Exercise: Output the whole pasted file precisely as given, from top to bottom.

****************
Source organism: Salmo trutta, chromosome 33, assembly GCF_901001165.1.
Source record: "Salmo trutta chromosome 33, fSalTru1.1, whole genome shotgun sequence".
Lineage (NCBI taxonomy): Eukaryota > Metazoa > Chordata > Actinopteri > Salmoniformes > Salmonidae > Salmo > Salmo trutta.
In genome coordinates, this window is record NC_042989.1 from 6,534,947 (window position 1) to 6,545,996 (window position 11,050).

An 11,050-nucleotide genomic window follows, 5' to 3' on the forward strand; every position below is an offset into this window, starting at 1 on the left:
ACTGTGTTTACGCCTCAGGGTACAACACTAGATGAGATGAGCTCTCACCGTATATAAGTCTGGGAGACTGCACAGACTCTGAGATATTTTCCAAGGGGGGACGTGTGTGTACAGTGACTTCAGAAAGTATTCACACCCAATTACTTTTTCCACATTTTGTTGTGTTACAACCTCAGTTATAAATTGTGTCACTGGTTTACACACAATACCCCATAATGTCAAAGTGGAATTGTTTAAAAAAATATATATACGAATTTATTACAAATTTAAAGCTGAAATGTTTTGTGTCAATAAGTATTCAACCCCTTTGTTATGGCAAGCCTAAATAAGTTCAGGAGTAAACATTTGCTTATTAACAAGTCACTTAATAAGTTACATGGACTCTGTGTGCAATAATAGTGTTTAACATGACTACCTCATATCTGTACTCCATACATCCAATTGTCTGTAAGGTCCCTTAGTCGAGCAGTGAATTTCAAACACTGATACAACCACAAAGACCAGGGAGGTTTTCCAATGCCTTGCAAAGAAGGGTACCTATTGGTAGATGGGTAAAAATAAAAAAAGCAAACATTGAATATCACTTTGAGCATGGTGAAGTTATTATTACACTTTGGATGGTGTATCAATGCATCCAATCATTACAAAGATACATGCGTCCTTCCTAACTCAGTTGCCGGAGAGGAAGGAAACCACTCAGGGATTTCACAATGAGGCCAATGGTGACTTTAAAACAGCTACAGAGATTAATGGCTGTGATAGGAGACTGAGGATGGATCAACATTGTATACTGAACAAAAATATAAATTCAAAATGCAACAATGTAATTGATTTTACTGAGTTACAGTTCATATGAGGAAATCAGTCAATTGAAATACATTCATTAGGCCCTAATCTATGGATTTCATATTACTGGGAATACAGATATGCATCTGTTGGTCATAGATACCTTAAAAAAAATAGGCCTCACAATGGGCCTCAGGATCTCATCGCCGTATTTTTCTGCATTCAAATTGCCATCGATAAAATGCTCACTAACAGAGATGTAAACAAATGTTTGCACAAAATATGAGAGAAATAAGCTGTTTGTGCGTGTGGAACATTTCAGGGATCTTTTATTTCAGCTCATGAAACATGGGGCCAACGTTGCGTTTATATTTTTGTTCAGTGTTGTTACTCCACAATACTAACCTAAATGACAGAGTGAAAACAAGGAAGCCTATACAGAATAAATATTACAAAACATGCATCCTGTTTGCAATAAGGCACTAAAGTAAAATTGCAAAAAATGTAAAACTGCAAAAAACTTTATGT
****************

Source organism: Salmo trutta, chromosome 33, assembly GCF_901001165.1.
Source record: "Salmo trutta chromosome 33, fSalTru1.1, whole genome shotgun sequence".
Lineage (NCBI taxonomy): Eukaryota > Metazoa > Chordata > Actinopteri > Salmoniformes > Salmonidae > Salmo > Salmo trutta.
In genome coordinates, this window is record NC_042989.1 from 6,534,947 (window position 1) to 6,545,996 (window position 11,050).

An 11,050-nucleotide genomic window follows, 5' to 3' on the forward strand; every position below is an offset into this window, starting at 1 on the left:
ACTGTGTTTACGCCTCAGGGTACAACACTAGATGAGATGAGCTCTCACCGTATATAAGTCTGGGAGACTGCACAGACTCTGAGATATTTTCCAAGGGGGGACGTGTGTGTACAGTGACTTCAGAAAGTATTCACACCCAATTACTTTTTCCACATTTTGTTGTGTTACAACCTCAGTTATAAATTGTGTCACTGGTTTACACACAATACCCCATAATGTCAAAGTGGAATTGTTTAAAAAAATATATATACGAATTTATTACAAATTTAAAGCTGAAATGTTTTGTGTCAATAAGTATTCAACCCCTTTGTTATGGCAAGCCTAAATAAGTTCAGGAGTAAACATTTGCTTATTAACAAGTCACTTAATAAGTTACATGGACTCTGTGTGCAATAATAGTGTTTAACATGACTACCTCATATCTGTACTCCATACATCCAATTGTCTGTAAGGTCCCTTAGTCGAGCAGTGAATTTCAAACACTGATACAACCACAAAGACCAGGGAGGTTTTCCAATGCCTTGCAAAGAAGGGTACCTATTGGTAGATGGGTAAAAATAAAAAAAGCAAACATTGAATATCACTTTGAGCATGGTGAAGTTATTATTACACTTTGGATGGTGTATCAATGCATCCAATCATTACAAAGATACATGCGTCCTTCCTAACTCAGTTGCCGGAGAGGAAGGAAACCACTCAGGGATTTCACAATGAGGCCAATGGTGACTTTAAAACAGCTACAGAGATTAATGGCTGTGATAGGAGACTGAGGATGGATCAACATTGTATACTGAACAAAAATATAAATTCAAAATGCAACAATGTAATTGATTTTACTGAGTTACAGTTCATATGAGGAAATCAGTCAATTGAAATACATTCATTAGGCCCTAATCTATGGATTTCATATTACTGGGAATACAGATATGCATCTGTTGGTCATAGATACCTTAAAAAAAATAGGCCTCACAATGGGCCTCAGGATCTCATCGCCGTATTTTTCTGCATTCAAATTGCCATCGATAAAATGCTCACTAACAGAGATGTAAACAAATGTTTGCACAAAATATGAGAGAAATAAGCTGTTTGTGCGTGTGGAACATTTCAGGGATCTTTTATTTCAGCTCATGAAACATGGGGCCAACGTTGCGTTTATATTTTTGTTCAGTGTTGTTACTCCACAATACTAACCTAAATGACAGAGTGAAAACAAGGAAGCCTATACAGAATAAATATTACAAAACATGCATCCTGTTTGCAATAAGGCACTAAAGTAAAATTGCAAAAAATGTAAAACTGCAAAAAACTTTATGT